Document Type : Original Article
Assistant professor of Medical Microbiology and Immunology, Faculty of Medicine, Tanta University, Egypt.
Assistant professor of Anesthesia, Surgical Intensive Care and Pain, Faculty of Medicine, Tanta University. Egypt.
lecturer of Medical Biochemistry, Faculty of Medicine, Tanta University. Egypt.
lecturer of Pharmacology, Faculty of Medicine, Tanta University. Egypt.
Lecturer of Medical Microbiology and Immunology, Faculty of Medicine, Tanta University, Egypt.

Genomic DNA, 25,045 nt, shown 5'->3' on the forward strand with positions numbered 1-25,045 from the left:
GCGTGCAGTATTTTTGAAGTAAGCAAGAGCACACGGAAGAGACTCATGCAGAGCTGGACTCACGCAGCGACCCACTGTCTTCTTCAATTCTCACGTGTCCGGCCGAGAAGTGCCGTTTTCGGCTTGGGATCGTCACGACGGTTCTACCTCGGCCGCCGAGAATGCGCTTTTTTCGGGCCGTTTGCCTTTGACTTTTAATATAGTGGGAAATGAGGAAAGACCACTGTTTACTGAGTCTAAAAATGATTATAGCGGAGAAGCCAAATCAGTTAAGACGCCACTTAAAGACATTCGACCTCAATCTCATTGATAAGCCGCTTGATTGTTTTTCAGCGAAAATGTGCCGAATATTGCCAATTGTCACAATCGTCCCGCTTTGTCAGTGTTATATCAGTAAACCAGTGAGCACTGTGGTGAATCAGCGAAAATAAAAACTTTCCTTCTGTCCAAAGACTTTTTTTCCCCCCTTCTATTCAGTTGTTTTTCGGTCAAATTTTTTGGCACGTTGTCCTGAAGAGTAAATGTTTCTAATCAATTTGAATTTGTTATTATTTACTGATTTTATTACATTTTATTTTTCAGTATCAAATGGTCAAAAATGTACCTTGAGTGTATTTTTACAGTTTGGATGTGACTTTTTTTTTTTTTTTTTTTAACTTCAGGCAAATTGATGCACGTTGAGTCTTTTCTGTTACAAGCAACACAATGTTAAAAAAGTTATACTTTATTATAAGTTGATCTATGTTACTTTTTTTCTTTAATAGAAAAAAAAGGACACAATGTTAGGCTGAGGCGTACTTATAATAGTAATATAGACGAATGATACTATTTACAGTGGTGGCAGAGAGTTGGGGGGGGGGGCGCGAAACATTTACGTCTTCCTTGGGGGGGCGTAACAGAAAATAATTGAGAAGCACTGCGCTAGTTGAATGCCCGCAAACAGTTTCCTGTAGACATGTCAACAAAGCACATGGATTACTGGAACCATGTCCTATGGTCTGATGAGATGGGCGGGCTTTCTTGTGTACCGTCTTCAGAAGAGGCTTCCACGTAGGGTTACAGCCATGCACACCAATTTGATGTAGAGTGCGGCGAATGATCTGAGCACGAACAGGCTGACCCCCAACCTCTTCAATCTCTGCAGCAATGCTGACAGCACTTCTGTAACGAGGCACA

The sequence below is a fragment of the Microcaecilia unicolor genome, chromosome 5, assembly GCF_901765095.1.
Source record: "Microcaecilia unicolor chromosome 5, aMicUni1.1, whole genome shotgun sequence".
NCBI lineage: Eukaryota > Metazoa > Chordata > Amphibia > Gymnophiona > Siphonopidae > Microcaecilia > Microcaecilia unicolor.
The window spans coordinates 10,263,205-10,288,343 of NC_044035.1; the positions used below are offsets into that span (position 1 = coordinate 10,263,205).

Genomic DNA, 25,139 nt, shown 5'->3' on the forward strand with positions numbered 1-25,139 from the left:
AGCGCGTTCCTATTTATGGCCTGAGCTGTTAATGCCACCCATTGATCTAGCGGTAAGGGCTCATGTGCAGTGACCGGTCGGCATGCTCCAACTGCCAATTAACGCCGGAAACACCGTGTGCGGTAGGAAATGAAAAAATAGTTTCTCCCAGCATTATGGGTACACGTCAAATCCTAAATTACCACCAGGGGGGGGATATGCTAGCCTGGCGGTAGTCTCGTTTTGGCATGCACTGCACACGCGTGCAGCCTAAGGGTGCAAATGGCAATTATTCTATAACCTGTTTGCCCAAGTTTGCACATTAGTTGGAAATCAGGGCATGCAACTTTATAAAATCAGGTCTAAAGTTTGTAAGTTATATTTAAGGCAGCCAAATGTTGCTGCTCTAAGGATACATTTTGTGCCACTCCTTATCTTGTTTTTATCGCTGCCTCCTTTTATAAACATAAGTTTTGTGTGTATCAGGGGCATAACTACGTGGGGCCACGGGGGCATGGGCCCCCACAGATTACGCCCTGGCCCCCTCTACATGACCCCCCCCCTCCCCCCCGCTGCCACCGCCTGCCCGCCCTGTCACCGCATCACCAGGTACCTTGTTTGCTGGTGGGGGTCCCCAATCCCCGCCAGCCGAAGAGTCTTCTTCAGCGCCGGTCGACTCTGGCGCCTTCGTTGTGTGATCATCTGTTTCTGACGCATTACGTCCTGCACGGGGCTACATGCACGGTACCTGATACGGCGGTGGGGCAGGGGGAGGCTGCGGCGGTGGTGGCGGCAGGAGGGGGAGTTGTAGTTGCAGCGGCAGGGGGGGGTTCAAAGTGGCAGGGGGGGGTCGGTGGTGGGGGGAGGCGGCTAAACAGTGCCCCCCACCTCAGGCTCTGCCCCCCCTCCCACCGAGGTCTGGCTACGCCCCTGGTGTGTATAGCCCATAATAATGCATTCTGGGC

Background: Up till now, no evidence based studies have recommended specific therapeutic modality to treat corona virus disease-19 (COVID-19). Many regimens were tested since the outbreak has started. Among commonly tested drugs are Hydroxychloroquine, an antimalarial agent, which was proposed based on its anti-inflammatory as well as antiviral effects and Remdesivir, an antiviral that showed invivo and invitro activity against the formerly known corona-viruses The Food & Drug Administration (FDA) approved using Remdesivir in the treatment of severe cases of COVID-19. Objectives: To evaluate the effectiveness of Remdesivir versus Hydroxychloroquine against SARS-CoV-2 in terms of infectivity period in hospitalized COVID-19 patients. Methods: Fifty patients that were clinically diagnosed with Covid-19 admitted to Tanta University Isolation Hospital from June - September, 2020 were included in this study and divided into 2 groups. Group I had Hydroxychloroquine as the main therapeutic agent in their treatment regimen, while group II had the antiviral Remdesivir instead. Laboratory testing involved nasopharyngeal swabbing which was transported immediately to Tanta University Hospital laboratory for Real-time PCR. Results: There was a significant better outcome and shorter infectivity period in group 2 who received the antiviral Remdesivir. Conclusions: Remdesivir showed significant better outcome in COVID-19 hospitalized patients, as it reduced period needed for clinical improvement while administration of Hydroxychloroquine was not associated with better outcome or increased risk to the patients.